There was a certain level of satisfaction in completing Crysis 2, but ultimately left me wanting more. So needless to say, when EA and Crytek announced Crysis 3, I let out a Mr. Burns “Excellent” in anticipation.
Fortunately Crysis 3 doesn’t disappoint.
The game takes place in a dilapidated New York in 2047, 24 years after the events of Crysis 2. Players take on the role of Prophet, whose personality and memories that were stored in the Nanosuit, are now as one with Alcatraz’ body. Early on you meet up with your friend Michael “Psycho” Sykes, who is there to help you take down the CELL, but is also dealing with the psychological issues of being stripped of his suit and tortured. As you make your way in to the New York City Liberty Dome, you come face to face with an urban rainforest that features broken down skyscrapers, gigantic trees, swaps, rivers and Ceph.
One of the first things I did upon getting into NYC was to simply gaze out into the wilderness and take it all in. This game looked absolutely gorgeous. It’s easy to see that Crytek has done a magnificent job of trying to get every last bit of juice from current-gen consoles (it looks even better on PC). The entire atmosphere is colorful, yet damp and you can even see the detail in each strand of grass that is laid out upon your feet. It’s truly a sight to behold. Once you get over the beauty of it though, it’s time to get down to business.
As Prophet, you are on a mission of revenge, and within the Liberty Dome, you’ll traverse various sections of New York City as you try to stop the CELL from attaining new technology on their way to global domination. For anyone who played Crysis 2; the control scheme is spot on and easy to pick up once again. However, the approach seems even more refined and the ability to switch out weapon types, activate the cloaking or armor features on the Nanosuit are intuitive and quick. Even upgrading your weapons and suit can be done without having to go into another menu, keeping you engaged in the action. One of the cooler additions is the ability to hack electronic devices. And while hacking doors isn’t anything out of this world, hacking into turrets and mines, that can turn them against your enemies, is pretty damn cool. Hacking isn’t just done with a push of a button either, in fact, while hacking, you’re taken into a sort of timing-based mini game that will need to be completed in order to fulfill the hack.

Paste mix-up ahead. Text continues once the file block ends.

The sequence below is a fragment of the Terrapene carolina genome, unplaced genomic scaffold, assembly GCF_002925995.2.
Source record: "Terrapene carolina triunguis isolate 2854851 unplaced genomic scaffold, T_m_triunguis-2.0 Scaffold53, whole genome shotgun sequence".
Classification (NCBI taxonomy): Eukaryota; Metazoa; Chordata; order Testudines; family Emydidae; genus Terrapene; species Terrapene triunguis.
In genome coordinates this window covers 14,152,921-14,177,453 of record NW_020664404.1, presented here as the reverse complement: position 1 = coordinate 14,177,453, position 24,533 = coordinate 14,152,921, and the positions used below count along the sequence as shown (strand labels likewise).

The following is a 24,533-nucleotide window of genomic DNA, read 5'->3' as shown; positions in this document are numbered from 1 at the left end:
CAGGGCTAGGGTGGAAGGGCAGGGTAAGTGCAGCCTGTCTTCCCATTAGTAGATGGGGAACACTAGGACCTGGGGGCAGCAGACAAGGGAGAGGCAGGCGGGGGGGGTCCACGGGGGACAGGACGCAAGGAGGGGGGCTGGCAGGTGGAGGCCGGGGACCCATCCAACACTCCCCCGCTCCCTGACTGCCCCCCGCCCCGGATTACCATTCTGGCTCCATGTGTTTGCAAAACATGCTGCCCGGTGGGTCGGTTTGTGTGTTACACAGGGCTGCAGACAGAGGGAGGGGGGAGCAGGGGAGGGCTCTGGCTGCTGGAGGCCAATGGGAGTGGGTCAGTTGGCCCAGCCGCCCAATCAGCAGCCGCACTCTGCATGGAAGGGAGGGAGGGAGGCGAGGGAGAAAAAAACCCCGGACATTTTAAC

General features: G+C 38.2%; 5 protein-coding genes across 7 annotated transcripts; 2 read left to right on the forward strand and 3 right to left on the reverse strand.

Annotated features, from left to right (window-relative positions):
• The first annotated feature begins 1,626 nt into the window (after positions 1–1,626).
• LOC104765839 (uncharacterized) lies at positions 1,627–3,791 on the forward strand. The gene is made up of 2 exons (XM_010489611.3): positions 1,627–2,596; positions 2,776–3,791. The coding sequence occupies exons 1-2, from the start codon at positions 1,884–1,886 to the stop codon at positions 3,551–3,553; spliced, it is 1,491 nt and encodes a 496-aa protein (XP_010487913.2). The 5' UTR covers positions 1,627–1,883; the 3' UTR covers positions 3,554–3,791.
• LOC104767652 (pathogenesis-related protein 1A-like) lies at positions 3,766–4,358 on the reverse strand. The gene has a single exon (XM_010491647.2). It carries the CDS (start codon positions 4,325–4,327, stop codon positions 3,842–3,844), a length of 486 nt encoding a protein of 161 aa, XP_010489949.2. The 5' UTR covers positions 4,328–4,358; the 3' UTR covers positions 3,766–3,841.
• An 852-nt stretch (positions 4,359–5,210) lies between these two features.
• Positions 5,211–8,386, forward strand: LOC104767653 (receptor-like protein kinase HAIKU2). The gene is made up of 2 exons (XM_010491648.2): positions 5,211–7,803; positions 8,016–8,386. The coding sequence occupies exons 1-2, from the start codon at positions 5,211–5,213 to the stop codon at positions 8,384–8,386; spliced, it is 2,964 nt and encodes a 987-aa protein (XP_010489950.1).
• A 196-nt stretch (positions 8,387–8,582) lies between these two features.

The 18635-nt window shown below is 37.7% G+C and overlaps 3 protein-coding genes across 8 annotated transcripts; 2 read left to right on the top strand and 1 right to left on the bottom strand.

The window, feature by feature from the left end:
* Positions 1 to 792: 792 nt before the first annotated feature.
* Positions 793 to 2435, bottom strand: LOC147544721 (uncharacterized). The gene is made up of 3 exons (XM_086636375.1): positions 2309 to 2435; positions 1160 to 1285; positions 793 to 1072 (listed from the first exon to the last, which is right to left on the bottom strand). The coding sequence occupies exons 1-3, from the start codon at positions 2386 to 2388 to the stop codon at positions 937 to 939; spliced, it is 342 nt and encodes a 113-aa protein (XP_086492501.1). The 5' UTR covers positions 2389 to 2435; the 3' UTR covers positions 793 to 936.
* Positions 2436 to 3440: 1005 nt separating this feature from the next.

Then there’s the sweet Predator bow. Easily my favorite weapon in the game, Prophet can kill enemies with a single shot, while still having the ability to be cloaked. Of course, arrows are somewhat limited, so you can’t go all bow-happy, but you can recover arrows from killed enemies, although your quiver doesn’t allow you to carry that many arrows in the first place.
I found the campaign to be a little shorter than the one from Crysis 2, but I also feel that the pacing of it was a bit more approachable, while feeling less linear as well. It’s more of a sandbox experience, with various paths available during a lot of the missions.
As for multiplayer, Crytek UK did a fine job of the class-based system, but I found myself enjoying the new Hunter mode the most. In this mode, two cloaked hunters go up against a team of CELL soldiers, with each killed CELL trooper becoming a hunter. The last remaining trooper is then tasked with trying to fend off a group of cloaked hunters, which is pretty entertaining.
Crysis fans should get a huge kick out of Crysis 3, with a solid story that features excellent dialogue, facial animations and gameplay mechanics that are as polished as any console title in this generation.
Easily my favorite game in the franchise, Crysis 3 is a blast to play and while multiplayer is OK (good, but not great), the campaign is excellent and a must for any gamer’s library.